Dr. Self says that much of the opposition to dental therapy is misunderstanding how they are best used.
“Initially, there was a lot of resistance to dental therapy,” Dr. Self says. “My opinion is that the dentists didn’t have a good understanding how a dental therapist was educated and how they could be utilized in their practices to increase access to care for underserved patients. What we’re finding, seven years later, is that there is a growing acceptance of dental therapy. It’s being driven, I believe, by more information we’ve been trying to get out and share with dentists what this is really all about, and that’s helped understanding. The dentists who have hired dental therapists and are sharing that information with their peers have helped acceptance and understanding.”
Tale of two providers
The ADA recommends its Community Dental Heath Coordinator (CDHC) model over dental therapists.
CDHCs, which are active in nine states, are community health workers with dental skills that focus on case management, navigation, oral health education and promotion, motivational interviewing and community mapping. They are able to link patients with available, but underutilized, dental care.
“They address the upstream determinants of dental disease,” Dr. Grover says. “They work with families that are within the community to navigate them into care. If their state practice act allows, they may perform clinical preventive procedures, again because they’re dental assistants who were dental hygienists, so they’re working within their state practice act to not only balance clinical and community duties, but they also spend most of their time in the community.”
Dr. Grover was a clinician at a federally qualified health center for 12 years before coming to the ADA.
“In an integrated setting, as health centers are, you can have a gorgeous clinic, you can have multiple chairs, you can have skilled clinicians standing by, but if patients aren’t aware of where those clinics are, and patients are not case managed into those clinics, if we don’t have integrated care, if you don’t have that kind of connection between a dental delivery setting and the community, you’re not really providing access to care,” Dr. Grover says. “I saw it in Washington, D.C., a couple of months ago-a new dental clinic, beautiful setting, nine chairs, three dentists and no patients. Getting the word out is not enough. It’s important to make that connection, and that’s what community dental health coordinators do-they make that connection for patients.”
“In the traditional model, dental therapists serve as a bandage instead of a solution,” Dr. Mendoza says. “Instead of trying to patch our wounds, we need to prevent the metaphorical bleeding from ever occurring. The root of the problem is oral health literacy and access to care. If we can bridge the gap between the patient and the dentist, we can begin to solve this problem. It is up to the dental community to find a solution to this problem.”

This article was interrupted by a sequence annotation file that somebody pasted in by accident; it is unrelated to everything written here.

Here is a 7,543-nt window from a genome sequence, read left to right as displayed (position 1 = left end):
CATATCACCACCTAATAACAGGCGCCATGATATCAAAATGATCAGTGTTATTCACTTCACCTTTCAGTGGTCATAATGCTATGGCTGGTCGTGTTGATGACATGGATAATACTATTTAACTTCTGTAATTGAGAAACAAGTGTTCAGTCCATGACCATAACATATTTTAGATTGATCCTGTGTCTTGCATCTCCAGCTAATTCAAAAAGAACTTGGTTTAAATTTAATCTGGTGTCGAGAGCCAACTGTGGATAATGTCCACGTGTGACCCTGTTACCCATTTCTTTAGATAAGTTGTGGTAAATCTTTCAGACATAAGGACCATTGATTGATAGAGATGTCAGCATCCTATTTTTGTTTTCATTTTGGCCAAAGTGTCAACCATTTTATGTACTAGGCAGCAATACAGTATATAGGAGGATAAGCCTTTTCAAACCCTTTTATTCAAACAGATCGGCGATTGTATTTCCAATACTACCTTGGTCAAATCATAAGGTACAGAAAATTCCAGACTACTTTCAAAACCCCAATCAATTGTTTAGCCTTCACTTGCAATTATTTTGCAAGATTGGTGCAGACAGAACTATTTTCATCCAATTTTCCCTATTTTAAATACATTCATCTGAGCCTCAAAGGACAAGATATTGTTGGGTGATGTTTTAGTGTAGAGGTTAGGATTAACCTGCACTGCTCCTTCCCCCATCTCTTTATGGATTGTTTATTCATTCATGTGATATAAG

Dental therapy is still a somewhat new and unfamiliar part of the dental team. How are things looking? Pretty good, Dr. Self says. Applications for the University of Minnesota program seem to be on the rise.
“Like every program, it varies from year to year, but I would have to say we had one of our strongest applicant pools this year for the class that will start in September 2017,” Dr. Self says. “There seems to be growing interest in it, especially for a program that only started seven years ago.”
The University of Minnesota’s program has evolved since 2009. Initially, there were two programs: a bachelor’s and master’s degree. Then the program changed to an all-master’s degree, but the program has since evolved to dual licensure-dental therapist and dental hygienist. The latest permutation gives graduates even more marketability.
“The appeal to applicants has been higher because of the amount of schooling you get and the licensure you get at the end,” Christianson says. “We had a lot more inquiries throughout the year than in the past because things are starting to change.”
And doctors seem to be embracing dental therapists.
“Around these parts, I would say it’s becoming more of a regularity,” Christianson says. “More people know what it is, and if you think it’s interesting to you and you wanted to try in, people are doing it.”
“When I started working back in 2014, there were some dentists that were really on board with me working and helping them with their restorative patients, but there was one dentist that really didn’t want me to be there,” Christianson says. “In a work environment, that can be really harsh. At the same time, I just showed my work and my patient rapport at the clinic. Over three months, the patients that I got most were from the doctor that didn’t want me there.”
Minnesota isn’t alone. Since approving dental therapists in 2009, Maine added them in 2014 and Vermont followed suit in 2016.
“There are pilot projects going on in Native American communities in the states of Washington and Oregon,” Dr. Self observes. “There’s legislation in many different states that is being discussed, including North Dakota, Maryland and Massachusetts.”
“I know that I am making a difference with patient care,” Christianson says. “I have patients that will routinely see me. I see their whole families for the restorative work or their assessments when they come in. And just the ‘thank you’ that I get and the praise for the quality of work that we do and the time and effort that we put in to know our patients. That allows me to know that I am making a difference.”